The girls’ tuition class was held in a shack made of corrugated tin, near a football field where a haat was held the previous afternoon. Sukh Ram Tharu, the girls’ tutor, stood at the front of the classroom, lecturing and drawing on a chalkboard, while Pramila, Babita, and the other students recorded the lesson in their notebooks.
When class finished at 10 AM, Pramila returned to Sangarshanagar. She found Sharmila, who works as a seamstress, at home. Urmila had left with their father to cut rice in the fields, while Bejanti had already left for work in Rajapur. After a meal of dal-bhaat, Pramila left around 12 PM to graze the family’s goats in the nearby forest between Sangarshanagar and the Karnali River. With her were three others from the same neighborhood: Jiban Tharu, 11, Arun Tharu, 10, and Sanjog Tharu, who is in his early 20s. The group knew each other well; Sanjog referred to Pramila as his bhatiji, niece, due to his close relationship with her father. They would often graze their goats together under the warm Dashain sun.
After grazing the goats for some time, the group ate a snack of rotis together. Pramila sat by herself at a distance from the boys. This was not unusual; according to friends and family, she was shy and tended not to speak unless other women or girls were present. Sometime around 2 PM, the boys decided to go for a swim in the Karnali, not too far away, but out of sight from the goats. Pramila stayed back to watch over the animals.
According to Sanjog, Jiban and Arun, they swam for about half an hour. At one point, they say they heard an indistinct female voice shouting from the forest. However, they were unalarmed, thinking it was another herder calling to her animals.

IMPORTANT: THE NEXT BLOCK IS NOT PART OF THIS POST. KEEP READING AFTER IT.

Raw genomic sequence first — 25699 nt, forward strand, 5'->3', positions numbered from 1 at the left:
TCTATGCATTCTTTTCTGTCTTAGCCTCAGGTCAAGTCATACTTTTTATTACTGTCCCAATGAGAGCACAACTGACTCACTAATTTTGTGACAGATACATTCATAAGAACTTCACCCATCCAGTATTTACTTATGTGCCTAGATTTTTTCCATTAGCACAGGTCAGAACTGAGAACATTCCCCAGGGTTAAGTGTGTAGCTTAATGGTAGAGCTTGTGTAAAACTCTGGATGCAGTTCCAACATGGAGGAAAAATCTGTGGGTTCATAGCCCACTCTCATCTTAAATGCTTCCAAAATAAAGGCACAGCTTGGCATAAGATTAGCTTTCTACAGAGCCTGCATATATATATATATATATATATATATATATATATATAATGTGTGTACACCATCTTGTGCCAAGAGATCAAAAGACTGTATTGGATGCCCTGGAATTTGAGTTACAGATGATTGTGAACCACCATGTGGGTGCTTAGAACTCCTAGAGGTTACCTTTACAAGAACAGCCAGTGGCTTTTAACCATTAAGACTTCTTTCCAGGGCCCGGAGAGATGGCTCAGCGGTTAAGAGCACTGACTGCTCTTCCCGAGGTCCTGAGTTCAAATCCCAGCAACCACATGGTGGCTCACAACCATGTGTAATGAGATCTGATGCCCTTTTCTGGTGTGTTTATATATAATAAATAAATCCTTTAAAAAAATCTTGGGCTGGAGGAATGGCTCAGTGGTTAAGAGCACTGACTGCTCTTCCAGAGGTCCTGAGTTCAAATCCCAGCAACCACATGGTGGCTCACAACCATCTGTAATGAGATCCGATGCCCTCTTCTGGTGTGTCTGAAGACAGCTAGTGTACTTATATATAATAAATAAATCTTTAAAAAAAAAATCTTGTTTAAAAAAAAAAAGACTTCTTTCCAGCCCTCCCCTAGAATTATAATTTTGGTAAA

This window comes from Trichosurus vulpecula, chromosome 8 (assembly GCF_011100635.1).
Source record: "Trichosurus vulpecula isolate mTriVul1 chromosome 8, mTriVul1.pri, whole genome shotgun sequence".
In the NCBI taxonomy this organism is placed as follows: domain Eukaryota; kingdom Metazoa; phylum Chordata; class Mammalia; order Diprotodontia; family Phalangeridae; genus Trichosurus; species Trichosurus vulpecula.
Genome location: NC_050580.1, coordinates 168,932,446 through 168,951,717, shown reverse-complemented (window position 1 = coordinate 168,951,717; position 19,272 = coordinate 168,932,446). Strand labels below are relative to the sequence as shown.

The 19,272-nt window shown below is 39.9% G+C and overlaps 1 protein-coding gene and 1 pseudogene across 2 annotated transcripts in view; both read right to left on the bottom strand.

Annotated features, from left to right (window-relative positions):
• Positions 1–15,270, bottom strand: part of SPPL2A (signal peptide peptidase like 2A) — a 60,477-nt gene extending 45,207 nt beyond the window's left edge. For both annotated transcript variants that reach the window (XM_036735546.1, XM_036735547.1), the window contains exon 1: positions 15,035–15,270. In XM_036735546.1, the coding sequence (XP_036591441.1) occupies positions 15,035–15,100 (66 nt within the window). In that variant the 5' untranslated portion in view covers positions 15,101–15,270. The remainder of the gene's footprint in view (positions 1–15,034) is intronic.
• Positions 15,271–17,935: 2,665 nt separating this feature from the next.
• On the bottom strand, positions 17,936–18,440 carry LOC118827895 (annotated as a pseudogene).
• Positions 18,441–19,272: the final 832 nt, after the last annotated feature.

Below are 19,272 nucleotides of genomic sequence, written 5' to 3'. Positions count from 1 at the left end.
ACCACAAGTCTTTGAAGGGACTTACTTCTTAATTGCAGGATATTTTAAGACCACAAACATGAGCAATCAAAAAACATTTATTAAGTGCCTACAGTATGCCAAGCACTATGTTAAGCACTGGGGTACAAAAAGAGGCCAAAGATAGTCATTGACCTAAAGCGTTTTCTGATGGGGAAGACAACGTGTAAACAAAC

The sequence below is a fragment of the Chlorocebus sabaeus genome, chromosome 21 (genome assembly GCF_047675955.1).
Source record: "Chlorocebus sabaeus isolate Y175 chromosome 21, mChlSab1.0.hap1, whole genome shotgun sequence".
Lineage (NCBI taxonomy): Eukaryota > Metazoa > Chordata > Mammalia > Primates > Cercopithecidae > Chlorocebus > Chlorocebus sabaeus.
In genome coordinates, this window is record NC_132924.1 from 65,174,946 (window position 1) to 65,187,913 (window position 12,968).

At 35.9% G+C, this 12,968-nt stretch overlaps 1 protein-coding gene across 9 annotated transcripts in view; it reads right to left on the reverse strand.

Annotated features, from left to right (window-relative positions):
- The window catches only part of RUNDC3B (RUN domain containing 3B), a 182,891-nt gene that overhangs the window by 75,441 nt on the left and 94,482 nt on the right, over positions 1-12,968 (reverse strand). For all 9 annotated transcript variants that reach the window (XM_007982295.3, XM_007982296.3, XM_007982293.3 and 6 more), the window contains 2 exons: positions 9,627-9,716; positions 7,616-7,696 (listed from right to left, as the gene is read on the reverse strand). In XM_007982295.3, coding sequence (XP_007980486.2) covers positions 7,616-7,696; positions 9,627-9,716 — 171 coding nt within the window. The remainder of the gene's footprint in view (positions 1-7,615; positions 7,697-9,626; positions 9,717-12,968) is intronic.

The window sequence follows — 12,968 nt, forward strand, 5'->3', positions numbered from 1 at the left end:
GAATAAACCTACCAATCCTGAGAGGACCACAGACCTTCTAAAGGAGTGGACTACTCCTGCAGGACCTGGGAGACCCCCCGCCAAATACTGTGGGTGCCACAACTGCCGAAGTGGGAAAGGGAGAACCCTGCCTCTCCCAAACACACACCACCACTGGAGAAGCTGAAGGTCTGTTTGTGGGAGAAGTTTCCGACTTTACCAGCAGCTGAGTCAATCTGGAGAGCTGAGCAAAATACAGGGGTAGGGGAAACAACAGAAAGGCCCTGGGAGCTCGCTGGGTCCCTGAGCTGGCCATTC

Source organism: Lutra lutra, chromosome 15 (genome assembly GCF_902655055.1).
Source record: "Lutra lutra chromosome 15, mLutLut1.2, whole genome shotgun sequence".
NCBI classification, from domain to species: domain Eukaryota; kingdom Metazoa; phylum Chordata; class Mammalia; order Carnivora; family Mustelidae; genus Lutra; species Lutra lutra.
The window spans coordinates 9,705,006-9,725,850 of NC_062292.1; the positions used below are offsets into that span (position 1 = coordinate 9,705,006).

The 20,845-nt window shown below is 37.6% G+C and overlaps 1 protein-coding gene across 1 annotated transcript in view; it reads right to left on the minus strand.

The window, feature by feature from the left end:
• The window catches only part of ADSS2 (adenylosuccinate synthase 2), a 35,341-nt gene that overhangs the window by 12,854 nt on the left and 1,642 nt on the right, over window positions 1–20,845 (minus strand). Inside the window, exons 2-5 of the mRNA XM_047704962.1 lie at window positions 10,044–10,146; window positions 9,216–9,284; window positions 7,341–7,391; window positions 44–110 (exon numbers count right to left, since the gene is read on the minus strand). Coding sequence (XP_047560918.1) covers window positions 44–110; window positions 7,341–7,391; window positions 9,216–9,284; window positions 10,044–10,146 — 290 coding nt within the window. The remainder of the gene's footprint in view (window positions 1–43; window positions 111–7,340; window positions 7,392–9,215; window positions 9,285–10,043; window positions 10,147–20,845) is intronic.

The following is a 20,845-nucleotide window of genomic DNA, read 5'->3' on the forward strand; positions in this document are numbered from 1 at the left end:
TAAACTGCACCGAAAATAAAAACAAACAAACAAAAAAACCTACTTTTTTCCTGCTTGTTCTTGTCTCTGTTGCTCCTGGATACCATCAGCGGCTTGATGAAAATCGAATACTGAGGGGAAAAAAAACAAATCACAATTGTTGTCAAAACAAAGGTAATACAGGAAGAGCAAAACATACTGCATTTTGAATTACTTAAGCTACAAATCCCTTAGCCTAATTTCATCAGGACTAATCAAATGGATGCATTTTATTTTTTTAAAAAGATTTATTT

When they returned to the forest, the boys found the goats grazing alone; Pramila was nowhere to be seen. Some other villagers grazed their own goats not too far away, but they said they had not seen her. The boys assumed she had gone back home for one reason or another, or perhaps to attend a street play that was going on that day, part of Dashain festivities. They went back to the village, and returned Pramila’s goats to her household.
In the early evening, Phulpatiya asked Sanjog where Pramila was. Sanjog informed him that he had not seen her since returning from swimming that afternoon. Alarmed, Phulpatiya first searched the village and the street theater performance, but Pramila was not there. Next, Phulpatiya ventured alone into the forest. Again, he could not find his daughter anywhere.
Returning to the village, Phulpatiya informed the chowkidar – a traditional Tharu village leader – and other villagers that Pramila was missing. A large group – including Pramila’s mother, who had returned from Rajapur – ventured into the forest to search for the girl. The villagers combed the forest late into the night, but with no luck.